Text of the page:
Stormy Daniels' lawyer, Michael Avenatti, is asking federal prosecutors to seek an indictment against President Donald Trump if there is enough evidence to allow the Supreme Court to finally resolve the issue of whether it is constitutional.
The Department of Justice's current guidelines argue that a president can not be charged while in office, but Avenatti, who fought Trump over Daniels' attempt to obtain relief from a nondisclosure agreement over his alleged romance, wants to submit the matter to a judicial test.
He argues in a new opinion piece from the New York Times and Special Advisor Robert Mueller or other prosecutors should seek accusations before the jury before the jury if he deserved it.
Stormy Daniels' lawyer, Michael Avenatti, is asking federal prosecutors to seek a formal indictment against President Trump if warranted, which would establish constitutional proof of whether or not it is allowed.
So, if Trump wants to fight a formal accusation, the matter would work up to the Supreme Court for the matter to be resolved.
"The fact that Mr. Trump is a sitting president should not derail a process that applies to all Americans, regardless of their stature or position." He would still have the post-prosecution assistance available to all citizens, including the ability to challenge the constitutionality of the accusation, "Avenatti wrote.
He made reference to the Paula Jones case, where President Bill Clinton was forced to submit to a deposition in a civil case on conduct before taking office.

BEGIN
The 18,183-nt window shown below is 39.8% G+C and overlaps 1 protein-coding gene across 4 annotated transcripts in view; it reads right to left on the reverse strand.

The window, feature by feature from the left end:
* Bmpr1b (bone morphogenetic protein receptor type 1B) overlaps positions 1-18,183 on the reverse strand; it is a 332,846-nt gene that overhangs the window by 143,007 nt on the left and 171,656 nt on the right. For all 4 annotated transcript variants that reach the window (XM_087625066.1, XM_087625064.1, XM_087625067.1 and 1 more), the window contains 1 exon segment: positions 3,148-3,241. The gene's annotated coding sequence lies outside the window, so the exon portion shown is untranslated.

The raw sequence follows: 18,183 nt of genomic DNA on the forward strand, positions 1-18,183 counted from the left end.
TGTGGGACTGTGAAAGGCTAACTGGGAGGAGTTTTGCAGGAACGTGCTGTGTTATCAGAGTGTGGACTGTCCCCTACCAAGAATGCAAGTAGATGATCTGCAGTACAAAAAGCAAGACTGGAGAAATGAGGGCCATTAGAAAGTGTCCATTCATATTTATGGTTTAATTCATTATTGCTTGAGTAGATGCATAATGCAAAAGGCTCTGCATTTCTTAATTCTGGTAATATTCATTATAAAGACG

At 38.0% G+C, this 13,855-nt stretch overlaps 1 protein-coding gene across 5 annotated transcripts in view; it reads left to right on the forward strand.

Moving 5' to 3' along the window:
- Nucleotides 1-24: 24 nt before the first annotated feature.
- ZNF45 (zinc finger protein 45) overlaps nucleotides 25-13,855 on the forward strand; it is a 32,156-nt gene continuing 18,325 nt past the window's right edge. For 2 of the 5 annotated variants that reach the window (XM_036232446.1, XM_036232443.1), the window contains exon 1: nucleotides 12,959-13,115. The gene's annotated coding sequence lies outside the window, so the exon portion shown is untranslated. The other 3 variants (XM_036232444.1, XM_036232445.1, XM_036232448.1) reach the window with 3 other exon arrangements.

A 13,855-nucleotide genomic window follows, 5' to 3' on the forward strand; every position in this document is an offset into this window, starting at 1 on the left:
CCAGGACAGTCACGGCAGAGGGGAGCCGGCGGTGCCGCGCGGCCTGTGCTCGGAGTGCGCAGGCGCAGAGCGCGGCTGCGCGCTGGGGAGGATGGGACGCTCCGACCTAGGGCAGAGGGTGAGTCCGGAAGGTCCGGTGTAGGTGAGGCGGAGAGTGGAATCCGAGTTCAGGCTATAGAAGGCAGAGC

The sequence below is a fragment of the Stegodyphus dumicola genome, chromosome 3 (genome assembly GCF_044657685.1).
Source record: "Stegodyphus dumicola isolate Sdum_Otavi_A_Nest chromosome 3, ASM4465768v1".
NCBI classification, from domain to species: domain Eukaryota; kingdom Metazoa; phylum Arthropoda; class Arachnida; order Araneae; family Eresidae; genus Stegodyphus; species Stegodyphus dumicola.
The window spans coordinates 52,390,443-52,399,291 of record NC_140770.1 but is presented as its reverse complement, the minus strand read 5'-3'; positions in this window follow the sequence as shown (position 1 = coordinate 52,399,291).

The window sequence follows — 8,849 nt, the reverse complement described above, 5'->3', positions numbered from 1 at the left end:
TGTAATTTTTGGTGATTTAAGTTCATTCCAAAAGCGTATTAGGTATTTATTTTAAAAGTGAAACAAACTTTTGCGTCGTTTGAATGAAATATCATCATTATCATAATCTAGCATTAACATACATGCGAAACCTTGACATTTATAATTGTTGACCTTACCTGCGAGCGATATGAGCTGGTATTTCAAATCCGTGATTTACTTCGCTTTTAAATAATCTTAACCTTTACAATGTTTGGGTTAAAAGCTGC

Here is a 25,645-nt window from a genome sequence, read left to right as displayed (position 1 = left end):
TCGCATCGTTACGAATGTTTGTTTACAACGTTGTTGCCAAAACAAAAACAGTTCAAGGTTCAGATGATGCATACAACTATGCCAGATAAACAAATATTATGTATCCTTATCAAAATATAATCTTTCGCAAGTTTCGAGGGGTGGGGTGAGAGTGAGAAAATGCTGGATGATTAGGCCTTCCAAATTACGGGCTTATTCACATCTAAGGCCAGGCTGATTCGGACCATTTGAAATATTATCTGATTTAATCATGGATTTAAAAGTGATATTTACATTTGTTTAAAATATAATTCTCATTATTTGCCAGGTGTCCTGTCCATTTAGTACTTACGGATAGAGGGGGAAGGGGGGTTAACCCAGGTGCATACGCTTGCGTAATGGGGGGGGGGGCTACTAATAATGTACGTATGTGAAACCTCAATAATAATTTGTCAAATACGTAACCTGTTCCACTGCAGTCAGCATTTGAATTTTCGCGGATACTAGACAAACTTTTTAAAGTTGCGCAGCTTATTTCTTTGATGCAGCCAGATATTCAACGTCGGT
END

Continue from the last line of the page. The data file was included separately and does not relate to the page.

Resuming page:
The guidelines of the Department of Justice establish that a president in office can not be accused of alleged crimes before taking office
Avenatti represents the porn star Stormy Daniels, but wrote an opinion piece where he discussed the contours of the Russian probe
Avenatti argued that Trump Supreme Court nominee Brett Kavanaugh should be forced to withdraw from the case if he is able to hear him.
& # 39; Whenever there is sufficient evidence to support an accusation against President Trump – and there are many indications that there is – special counsel, Robert Mueller, who is investigating possible Russian interference in the 2016 elections, and prosecutors the United States Attorney's Office for the Southern District of New York, which is investigating payments to my client, Stormy Daniels, and Karen McDougal, should present their evidence to the grand jury, "argued Avenatti.
"Those jurors, citizens of our communities, should determine if the evidence supports an accusation against Mr. Trump," he said.
The opinion piece appeared hours after Avenatti confronted Fox News anchor, Tucker Carlson, in a controversial interview. After breaking into the cable television screens with his Daniels representation, Avenatti began to explore a presidential campaign.
"Some also argue that accusing the president would critically damage his ability to run the country, but this is a White House that is already shrouded in chaos and daily distractions, and if the House starts a political trial, it's hard to see how that process would distract less than a criminal accusation, "wrote Avenatti.
In case the case reaches the higher court, Avenatti argued that Trump's Supreme Court nominee, Brett Kavanaugh, should stand aside.
The recusal of Judge Kavanaugh must be mandatory. The point of view of the American public on the impartiality of the rule of law and the Supreme Court hangs in the balance, "he said, noting that Kavanaugh in his confirmation hearings refused to commit to withdrawing from the case.
Avenatti wrote that the president's state should not isolate him.
"On the other hand, if the facts and evidence are adequate for the prosecution, prosecutors should be blind to the position of the official, especially in this case because, unlike the case of President Clinton, the investigations are related to the victory of Mr. Ultimately, the question would almost certainly be decided by a panel of judges previously confirmed in accordance with the Constitution, either in the courts of appeal or, more appropriately, in the Supreme Court, "he argued.